It is not easy to live with someone who is using mind-altering substances. Taking steps to begin treatment and recovery can be a painful process, but it is the only path that holds promise for something better. As long as family members deny that there is a problem, the problem will progress and so will the suffering.

Start by getting help for yourself. Restore your own emotional stability and bring new direction and meaning to your life.  You will be better equipped to deflect crises and arguments, and shift interactions with your impaired friend or family member. Getting help for yourself may seem counter-intuitive, but is crucial so you can better cope with the myriad problems that emerge and effectively overcome the obstacles to wellness and recovery.

Some people find when they seek help for themselves that the person with the substance use problem gets angry, perhaps because the efforts represent a loss of control. Also, getting help signals that you are serious about changing the situation.

Some people threaten those seeking help to stop their efforts. Remain firm in your resolve to go forward, and be aware of your personal safety.

It’s never too soon for you or for the substance user to seek help.

3. How Can I Bring Up the Subject with the Substance User? Will the Discussion Make the Situation Worse?

People often worry that initiating a discussion with the person with the problem will lead him or her to take drastic steps. They might make a scene in front of other family members, move out of the house, drop out of school, secretly drink or use other drugs even more and hide it from everyone or retaliate against them or other family members.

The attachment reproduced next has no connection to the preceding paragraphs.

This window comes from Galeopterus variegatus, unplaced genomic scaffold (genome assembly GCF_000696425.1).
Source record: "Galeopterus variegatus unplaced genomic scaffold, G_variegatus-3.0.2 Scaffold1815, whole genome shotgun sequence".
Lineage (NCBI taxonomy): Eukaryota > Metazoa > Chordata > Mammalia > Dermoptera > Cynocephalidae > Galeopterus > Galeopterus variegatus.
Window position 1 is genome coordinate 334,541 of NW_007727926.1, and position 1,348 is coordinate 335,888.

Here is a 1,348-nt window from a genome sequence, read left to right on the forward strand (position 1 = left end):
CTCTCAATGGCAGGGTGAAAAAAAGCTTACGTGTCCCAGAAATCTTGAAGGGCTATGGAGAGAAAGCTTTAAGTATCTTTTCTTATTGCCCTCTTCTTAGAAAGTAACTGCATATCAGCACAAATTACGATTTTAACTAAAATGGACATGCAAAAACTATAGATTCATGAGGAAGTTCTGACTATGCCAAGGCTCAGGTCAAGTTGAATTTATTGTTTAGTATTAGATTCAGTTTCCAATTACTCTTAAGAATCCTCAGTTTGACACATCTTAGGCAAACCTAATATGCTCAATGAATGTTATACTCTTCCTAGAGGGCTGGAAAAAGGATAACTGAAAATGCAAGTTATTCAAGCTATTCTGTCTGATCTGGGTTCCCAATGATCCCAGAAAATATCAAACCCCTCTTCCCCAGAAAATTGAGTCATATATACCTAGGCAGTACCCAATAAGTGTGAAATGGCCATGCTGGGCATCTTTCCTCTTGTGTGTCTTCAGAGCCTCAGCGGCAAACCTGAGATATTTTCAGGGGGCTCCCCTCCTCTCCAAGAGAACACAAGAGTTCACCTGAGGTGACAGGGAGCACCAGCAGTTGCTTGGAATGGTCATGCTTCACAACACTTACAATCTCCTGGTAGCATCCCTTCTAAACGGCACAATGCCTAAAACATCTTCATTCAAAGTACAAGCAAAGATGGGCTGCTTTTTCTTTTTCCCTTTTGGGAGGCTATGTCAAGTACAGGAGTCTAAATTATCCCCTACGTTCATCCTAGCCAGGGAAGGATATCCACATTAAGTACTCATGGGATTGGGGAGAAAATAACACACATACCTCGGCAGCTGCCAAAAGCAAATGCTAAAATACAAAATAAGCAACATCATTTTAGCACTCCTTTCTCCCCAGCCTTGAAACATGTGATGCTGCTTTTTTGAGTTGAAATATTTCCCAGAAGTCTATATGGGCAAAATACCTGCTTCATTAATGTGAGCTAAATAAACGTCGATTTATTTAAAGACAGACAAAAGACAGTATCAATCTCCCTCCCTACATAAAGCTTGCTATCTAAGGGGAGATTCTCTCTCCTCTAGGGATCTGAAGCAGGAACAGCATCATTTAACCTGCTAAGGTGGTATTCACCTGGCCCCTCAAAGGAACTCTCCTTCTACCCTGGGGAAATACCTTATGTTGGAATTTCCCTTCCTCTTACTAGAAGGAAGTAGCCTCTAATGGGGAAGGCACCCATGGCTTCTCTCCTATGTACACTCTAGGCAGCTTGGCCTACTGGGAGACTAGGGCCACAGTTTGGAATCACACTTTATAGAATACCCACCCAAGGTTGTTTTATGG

However, you might find the conversation to be a wonderfully productive experience. Perhaps the person simply hasn’t noticed behavior changes, or doesn’t realize that his or her substance use was a problem or was causing problems. And, without change, the problems may become so severe that the same drastic outcomes could result.

Following a few guidelines will help you have a discussion:

* Don’t bring up the subject when the person is under the influence of alcohol or other drugs. When people are high, they are less able to understand logic and are more likely to be impatient, dismissive, angry and blaming. Some people have poor impulse control and may act irrationally or violently if the subject is brought up while he or she is under the influence.

* Don’t be under the influence of substances yourself.

* Establish a time to talk when the two of you can have more than a few minutes alone. Your goal is to have a dialogue — a two-way conversation in which you can state your concerns and understand the person’s perception of the situation. Ask if you can set a time to speak in the next few days to discuss something on your mind. If the person responds by saying, “Now is fine,” tell them you’d prefer to set time aside and not be interrupted.

* When you meet, tell your family member that you care for him or her. Emphasize that it’s this concern for their well-being that has led you to have this conversation.

* List the behaviors you’ve observed, state that you are worried about the effect drinking or drug use is having and express concern about continued use.

* Create a two-way dialogue so the person doesn’t feel lectured or badgered. Use open-ended questions.

* If the person states that there is definitely not a problem, ask to talk again at some point in the future. Your goal is not to convince the person that there is a problem, but to let them know that you believe there is one and that your belief is based on observable behaviors.

* Don’t try to speculate, explore motives or judge. It can sidetrack you from the main point.

* Don’t expect a dramatic shift in thinking or behavior right away; this conversation may be the first time the person has thought about this problem.

* Keep in mind that there is no quick fix – prepare yourself for the long haul.